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Scientists Have Figured Out How Lizards Regrow Their Tails, And That's Good News For Humans

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James H Robinson via Getty Images
James H Robinson via Getty Images

When a lizard loses its tail, it grows back. But how?

Scientists have taken a big step closer to answering that question by pinpointing the genes responsible for tail regeneration. And the finding may yield important clues about how to regenerate limbs in humans.

For the study, the researchers took a close look at roughly 23,000 genes found in samples of sliced-up tails of green anole lizards. They found that at least 326 genes in specific spots along each tail were "turned on" during regeneration -- suggesting that lizard DNA has a genetic "recipe" for regeneration.

"We were completely surprised," study co-author Dr. Kenro Kusumi, a professor of life sciences at Arizona State University, told The Huffington Post in an email. "We were expecting all of the regeneration to be focused at the tip of the growing tail. Instead, the cells are dividing in distinct pockets including muscle, cartilage, spinal cord, and skin all throughout the tail."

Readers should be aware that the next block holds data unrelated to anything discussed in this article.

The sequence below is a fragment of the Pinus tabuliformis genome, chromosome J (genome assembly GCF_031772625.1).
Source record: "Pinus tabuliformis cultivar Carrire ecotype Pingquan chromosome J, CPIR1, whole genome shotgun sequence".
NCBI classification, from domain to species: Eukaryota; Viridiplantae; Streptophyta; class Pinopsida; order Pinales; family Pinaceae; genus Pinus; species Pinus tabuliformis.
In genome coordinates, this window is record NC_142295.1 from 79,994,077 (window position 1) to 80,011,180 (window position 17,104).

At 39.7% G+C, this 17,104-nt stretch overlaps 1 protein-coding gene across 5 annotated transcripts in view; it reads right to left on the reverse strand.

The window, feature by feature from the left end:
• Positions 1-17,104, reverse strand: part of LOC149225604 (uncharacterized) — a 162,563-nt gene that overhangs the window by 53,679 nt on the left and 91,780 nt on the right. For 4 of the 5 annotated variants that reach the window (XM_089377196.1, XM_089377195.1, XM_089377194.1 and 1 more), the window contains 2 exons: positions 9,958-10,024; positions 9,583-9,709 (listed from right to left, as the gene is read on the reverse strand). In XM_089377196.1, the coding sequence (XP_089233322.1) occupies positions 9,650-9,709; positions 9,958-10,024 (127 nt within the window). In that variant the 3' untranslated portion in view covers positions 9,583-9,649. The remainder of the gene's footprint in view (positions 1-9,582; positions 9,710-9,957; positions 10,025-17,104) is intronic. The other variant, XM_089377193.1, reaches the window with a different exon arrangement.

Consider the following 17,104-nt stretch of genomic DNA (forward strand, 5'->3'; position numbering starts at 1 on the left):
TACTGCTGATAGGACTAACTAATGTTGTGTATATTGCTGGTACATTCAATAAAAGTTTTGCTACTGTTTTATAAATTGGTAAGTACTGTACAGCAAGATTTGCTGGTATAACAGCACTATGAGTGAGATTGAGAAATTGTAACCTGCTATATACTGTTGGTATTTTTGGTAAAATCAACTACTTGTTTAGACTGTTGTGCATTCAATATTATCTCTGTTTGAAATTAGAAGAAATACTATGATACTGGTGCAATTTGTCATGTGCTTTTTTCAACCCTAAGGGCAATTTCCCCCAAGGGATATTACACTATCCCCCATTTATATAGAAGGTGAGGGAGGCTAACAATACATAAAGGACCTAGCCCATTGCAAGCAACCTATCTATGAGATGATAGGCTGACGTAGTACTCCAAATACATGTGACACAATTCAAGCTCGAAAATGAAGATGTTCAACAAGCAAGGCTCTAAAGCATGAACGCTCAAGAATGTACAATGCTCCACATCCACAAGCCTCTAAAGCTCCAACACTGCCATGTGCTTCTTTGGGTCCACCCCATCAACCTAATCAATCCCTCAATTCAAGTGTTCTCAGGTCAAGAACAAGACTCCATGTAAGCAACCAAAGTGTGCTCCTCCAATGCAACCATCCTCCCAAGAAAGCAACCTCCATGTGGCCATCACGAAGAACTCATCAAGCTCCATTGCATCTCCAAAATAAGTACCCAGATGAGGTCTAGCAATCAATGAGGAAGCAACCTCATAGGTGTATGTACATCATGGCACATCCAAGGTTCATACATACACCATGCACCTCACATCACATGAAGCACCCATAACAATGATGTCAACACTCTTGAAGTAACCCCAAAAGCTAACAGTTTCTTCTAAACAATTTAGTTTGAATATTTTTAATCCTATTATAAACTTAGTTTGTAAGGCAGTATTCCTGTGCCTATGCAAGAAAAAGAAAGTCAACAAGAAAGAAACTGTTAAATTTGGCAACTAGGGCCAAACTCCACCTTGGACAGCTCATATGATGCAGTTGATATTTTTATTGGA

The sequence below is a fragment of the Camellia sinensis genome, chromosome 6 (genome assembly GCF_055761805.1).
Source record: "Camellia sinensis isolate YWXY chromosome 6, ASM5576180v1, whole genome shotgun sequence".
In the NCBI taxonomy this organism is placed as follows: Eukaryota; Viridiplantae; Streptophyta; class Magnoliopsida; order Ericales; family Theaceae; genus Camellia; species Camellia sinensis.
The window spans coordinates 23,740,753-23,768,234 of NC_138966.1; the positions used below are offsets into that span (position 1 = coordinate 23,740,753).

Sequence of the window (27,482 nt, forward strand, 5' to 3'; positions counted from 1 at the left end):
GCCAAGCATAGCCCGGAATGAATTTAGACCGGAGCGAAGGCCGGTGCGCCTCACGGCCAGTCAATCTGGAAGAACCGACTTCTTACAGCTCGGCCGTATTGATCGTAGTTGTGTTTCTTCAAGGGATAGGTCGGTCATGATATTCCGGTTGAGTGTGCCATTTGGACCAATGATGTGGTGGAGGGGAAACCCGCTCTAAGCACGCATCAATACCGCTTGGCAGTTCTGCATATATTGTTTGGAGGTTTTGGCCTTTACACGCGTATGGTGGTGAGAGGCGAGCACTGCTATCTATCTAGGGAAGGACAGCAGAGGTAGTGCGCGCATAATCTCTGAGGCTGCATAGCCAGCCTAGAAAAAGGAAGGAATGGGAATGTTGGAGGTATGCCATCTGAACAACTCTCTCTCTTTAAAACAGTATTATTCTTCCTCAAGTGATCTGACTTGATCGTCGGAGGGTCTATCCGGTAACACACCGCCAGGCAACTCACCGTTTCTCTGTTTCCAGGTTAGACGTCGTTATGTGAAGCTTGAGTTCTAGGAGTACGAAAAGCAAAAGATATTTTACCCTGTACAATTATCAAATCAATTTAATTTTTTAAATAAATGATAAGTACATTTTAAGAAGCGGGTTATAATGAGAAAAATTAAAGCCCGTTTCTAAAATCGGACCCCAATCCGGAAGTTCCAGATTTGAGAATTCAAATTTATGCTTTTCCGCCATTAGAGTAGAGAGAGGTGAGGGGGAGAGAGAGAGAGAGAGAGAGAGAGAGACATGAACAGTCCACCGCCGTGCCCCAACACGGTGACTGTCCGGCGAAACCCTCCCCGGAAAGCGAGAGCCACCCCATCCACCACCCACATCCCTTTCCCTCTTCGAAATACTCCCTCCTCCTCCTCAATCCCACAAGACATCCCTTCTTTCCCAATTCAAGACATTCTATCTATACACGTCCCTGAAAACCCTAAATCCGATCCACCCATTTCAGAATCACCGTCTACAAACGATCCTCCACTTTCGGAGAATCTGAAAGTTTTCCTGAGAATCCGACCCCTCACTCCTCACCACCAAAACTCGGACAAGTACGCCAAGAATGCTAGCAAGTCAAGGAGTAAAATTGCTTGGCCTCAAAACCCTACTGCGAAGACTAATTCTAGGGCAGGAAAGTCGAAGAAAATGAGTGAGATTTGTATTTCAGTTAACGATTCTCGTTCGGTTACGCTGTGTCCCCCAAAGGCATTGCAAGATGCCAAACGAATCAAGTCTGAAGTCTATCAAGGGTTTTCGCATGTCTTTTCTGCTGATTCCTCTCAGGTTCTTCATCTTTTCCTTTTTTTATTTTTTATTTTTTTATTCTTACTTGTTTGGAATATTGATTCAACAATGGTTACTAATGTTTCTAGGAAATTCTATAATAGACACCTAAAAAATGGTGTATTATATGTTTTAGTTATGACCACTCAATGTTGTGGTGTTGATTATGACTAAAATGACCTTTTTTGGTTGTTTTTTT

And from there, the cells would grow into new tissue to form a new tail.

(Story continues below)
lizards regenerate tailThe regenerated lizard tails. The green anole lizard (Anolis carolinensis), when caught by a predator, can lose its tail and then grow it back. Researchers have discovered the genetic 'recipe' that explains how this happens.

"Regeneration is not an instant process," study co-author Elizabeth Hutchins, a graduate student at the university, said in a written statement. "It takes lizards more than 60 days to regenerate a functional tail."

What about human limb regeneration? The researchers said their finding may help pave the way for new therapeutic approaches for birth defects and spinal cord injuries -- and possibly arthritis too. Nearly all of the 326 genes pinpointed by the researchers are present in humans as well as lizards, Kusumi said.

"As anyone who suffers from arthritis knows, an important part of the limb are joints, which are cushioned by a specific type of cartilage," Kusumi said in the email. "Lizards grow lots of this cartilage in their regenerated tails, and we hope that this process can be activated to repair arthritis in humans."

The new study was published online in the journal PLOS ONE on August 20, 2014.

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